One of the symptoms that many Dysautonomia patients report is foggy thinking and memory loss. But of course there are other causes for that, too. Cheryl usually walks each morning at 6:30 with Mrs. Merci, but Friday morning I noticed that she did not. So I said something to her about it: “You didn’t walk this morning?”
Cheryl: “No — and I told you yesterday that I was not going to walk today, but due to your ‘condition’ …”
Her tone of voice spoke volumes. I knew just what she was saying. I replied: “You mean due to my condition of being a MAN, I forgot?!”
Cheryl, laughing: “Exactly!”
Friday I had an appointment at the doctor’s office, so we decided to run several errands in one trip. When it was all over, and we were walking into the house, Cheryl said, in what was purposefully a very maternal voice, as if she were speaking to a toddler: “Well, you’ve had a big day!”
I chuckled: “Yeah: I rode in the car to the bank, got out and walked into the hair salon and sat there for my haircut; walked into the doctor’s office, then sat in the car while you went to Lowe’s and Wal-Mart. Exhausting day!”
The ironic part was, I really WAS worn out by it! :/
“One of Those”
One thing Cheryl & Michael & I enjoying doing while we eat dinner is watch a movie or tv show, if we can find something decent to watch. (This is one of those things we didn’t do with the older kids, and why they say that Michael is spoiled!;) One series we have found that we all enjoy is the BBC detective show, Agatha Christie’s “Poirot”. Hercule Poirot is an obsessive detective living inEnglandwho, because of his Belgian background, speaks French. Michael took some French lessons with Clarity Thoreson, his FBCA teacher, a couple of years ago, and he enjoys occasionally exercising his language skills. He had gone to stay the night with a friend Friday night, and when he got back Saturday, Cheryl greeted him with the news of our acquisition of a new season of the show. Knowing that language is not her forte, she pronounced the title tentatively: “Hey, we got another Poirot — or however you say it.”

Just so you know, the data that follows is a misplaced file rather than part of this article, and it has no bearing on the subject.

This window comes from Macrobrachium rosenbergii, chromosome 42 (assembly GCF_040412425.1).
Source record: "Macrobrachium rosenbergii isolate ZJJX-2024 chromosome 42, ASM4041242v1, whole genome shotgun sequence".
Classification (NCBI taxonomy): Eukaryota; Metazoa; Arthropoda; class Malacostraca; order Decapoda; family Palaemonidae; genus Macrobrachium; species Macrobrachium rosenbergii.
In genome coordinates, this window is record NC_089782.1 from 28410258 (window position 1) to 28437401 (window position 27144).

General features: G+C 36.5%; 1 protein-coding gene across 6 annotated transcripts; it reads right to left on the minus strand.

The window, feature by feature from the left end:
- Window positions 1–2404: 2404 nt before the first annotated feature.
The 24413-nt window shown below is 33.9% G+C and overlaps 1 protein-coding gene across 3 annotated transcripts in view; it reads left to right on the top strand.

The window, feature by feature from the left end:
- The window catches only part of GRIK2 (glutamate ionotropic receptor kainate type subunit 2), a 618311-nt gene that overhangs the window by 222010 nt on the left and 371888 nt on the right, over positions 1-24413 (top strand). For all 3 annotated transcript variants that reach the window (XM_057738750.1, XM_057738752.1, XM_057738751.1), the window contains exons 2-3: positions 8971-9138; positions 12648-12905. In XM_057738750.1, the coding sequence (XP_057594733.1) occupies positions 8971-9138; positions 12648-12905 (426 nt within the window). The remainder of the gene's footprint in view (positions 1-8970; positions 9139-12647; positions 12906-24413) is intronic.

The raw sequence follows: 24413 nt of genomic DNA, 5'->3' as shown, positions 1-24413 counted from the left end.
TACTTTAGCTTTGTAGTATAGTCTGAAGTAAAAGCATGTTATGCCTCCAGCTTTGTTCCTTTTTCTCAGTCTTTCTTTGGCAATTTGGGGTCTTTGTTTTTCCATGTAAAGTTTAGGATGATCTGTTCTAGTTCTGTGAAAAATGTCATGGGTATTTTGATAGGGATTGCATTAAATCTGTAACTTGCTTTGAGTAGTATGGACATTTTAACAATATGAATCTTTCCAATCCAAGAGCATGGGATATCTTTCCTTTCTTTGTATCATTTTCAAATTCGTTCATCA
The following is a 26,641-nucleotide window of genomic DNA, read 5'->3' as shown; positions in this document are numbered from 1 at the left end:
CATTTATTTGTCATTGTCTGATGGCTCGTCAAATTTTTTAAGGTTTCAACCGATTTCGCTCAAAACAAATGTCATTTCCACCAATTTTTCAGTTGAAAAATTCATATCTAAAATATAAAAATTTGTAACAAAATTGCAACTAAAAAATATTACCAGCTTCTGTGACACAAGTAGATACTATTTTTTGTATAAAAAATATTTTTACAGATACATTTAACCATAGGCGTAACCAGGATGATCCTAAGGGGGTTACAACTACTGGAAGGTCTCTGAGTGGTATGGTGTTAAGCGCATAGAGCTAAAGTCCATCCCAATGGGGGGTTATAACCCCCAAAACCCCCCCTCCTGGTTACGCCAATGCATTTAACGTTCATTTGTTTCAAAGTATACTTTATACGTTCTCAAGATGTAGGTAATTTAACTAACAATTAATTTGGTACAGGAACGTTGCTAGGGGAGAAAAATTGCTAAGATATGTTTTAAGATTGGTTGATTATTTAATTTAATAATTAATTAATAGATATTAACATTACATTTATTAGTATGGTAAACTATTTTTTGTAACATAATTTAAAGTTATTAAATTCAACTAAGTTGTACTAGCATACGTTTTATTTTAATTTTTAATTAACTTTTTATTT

Michael, speaking with a French accent: “You mean ‘Poi-hoh’?”
Cheryl: “Yeah, one of those …”
Cheryl loves to garden. She has some patches of blackberries and blueberries in the back yard, as well as a rectangular raised brick box she constructed, which has produced a prodigious amount of tomatoes and peppers. It has done so well, and has been so much easier for her to work on since it is elevated, that she decided she wanted to build several more out of wood, like she saw in a gardening magazine. It was to be a simple construction, out of fence pickets, each one about 3’x6’. I gave her my usual caveats: I would finance the project, and I would help in what limited ways I could, and that it would be good to make one and see how it worked before we buy the material for all four, just in case she needs to make changes. So off to Lowe’s she went.
By the time she got back my new medication seemed to be helping already, and I cut the length of the boards with a skill saw she set up for me. It only took about 5 minutes. Then I sat on the back porch swing and watched her take it from there.
I was thinking that the project was coming together well, but about 2/3 of the way through, an odd thought came to me: the rectangular pine box looked an awful lot like a coffin! I chuckled to myself as I took a picture of it on my iPhone, and posted it on Facebook. A number of friends made funny comments about it.
One said I needed to start watching my back – Cheryl was obviously making plans!
A couple mentioned that the “coffin” didn’t seem quite long enough. I told Cheryl about that one, and she said: “Tell them I can make it work!”
I trust that you know we are only joking. Otherwise it would be sad ending indeed for “This Week inParadise”!